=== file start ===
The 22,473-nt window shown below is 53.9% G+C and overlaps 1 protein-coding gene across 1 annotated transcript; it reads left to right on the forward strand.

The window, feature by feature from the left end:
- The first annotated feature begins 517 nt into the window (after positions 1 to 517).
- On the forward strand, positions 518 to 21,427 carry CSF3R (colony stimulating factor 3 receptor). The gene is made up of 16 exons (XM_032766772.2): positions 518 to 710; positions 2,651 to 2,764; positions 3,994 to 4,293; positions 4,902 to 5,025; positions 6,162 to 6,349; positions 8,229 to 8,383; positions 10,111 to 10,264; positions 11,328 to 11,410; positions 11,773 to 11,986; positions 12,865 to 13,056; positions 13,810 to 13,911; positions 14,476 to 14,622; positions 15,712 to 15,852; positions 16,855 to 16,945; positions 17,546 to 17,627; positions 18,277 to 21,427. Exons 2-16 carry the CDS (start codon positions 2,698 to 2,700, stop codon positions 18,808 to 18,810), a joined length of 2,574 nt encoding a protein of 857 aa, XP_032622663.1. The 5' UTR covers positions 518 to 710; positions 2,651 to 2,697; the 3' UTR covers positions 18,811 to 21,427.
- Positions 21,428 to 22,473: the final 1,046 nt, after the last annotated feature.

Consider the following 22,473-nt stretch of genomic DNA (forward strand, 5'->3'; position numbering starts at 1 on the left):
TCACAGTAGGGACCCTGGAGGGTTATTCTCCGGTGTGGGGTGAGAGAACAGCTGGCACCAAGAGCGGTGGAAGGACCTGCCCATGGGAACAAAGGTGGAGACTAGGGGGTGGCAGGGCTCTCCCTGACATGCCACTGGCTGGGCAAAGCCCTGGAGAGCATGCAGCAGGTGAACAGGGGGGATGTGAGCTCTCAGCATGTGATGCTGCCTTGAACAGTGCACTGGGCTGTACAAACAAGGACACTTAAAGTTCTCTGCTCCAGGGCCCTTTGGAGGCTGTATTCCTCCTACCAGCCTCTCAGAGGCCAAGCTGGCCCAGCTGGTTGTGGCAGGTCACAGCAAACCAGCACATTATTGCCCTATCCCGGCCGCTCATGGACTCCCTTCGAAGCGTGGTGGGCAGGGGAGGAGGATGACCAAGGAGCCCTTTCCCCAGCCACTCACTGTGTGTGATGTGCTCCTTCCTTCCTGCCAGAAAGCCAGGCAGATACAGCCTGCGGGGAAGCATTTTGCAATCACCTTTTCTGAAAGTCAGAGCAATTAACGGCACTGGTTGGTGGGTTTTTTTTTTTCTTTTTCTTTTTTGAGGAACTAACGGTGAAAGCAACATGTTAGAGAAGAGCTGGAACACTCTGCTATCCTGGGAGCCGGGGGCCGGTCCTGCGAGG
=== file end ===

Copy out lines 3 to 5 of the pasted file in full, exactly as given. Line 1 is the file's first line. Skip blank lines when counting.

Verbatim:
- The first annotated feature begins 517 nt into the window (after positions 1 to 517).
- On the forward strand, positions 518 to 21,427 carry CSF3R (colony stimulating factor 3 receptor). The gene is made up of 16 exons (XM_032766772.2): positions 518 to 710; positions 2,651 to 2,764; positions 3,994 to 4,293; positions 4,902 to 5,025; positions 6,162 to 6,349; positions 8,229 to 8,383; positions 10,111 to 10,264; positions 11,328 to 11,410; positions 11,773 to 11,986; positions 12,865 to 13,056; positions 13,810 to 13,911; positions 14,476 to 14,622; positions 15,712 to 15,852; positions 16,855 to 16,945; positions 17,546 to 17,627; positions 18,277 to 21,427. Exons 2-16 carry the CDS (start codon positions 2,698 to 2,700, stop codon positions 18,808 to 18,810), a joined length of 2,574 nt encoding a protein of 857 aa, XP_032622663.1. The 5' UTR covers positions 518 to 710; positions 2,651 to 2,697; the 3' UTR covers positions 18,811 to 21,427.
- Positions 21,428 to 22,473: the final 1,046 nt, after the last annotated feature.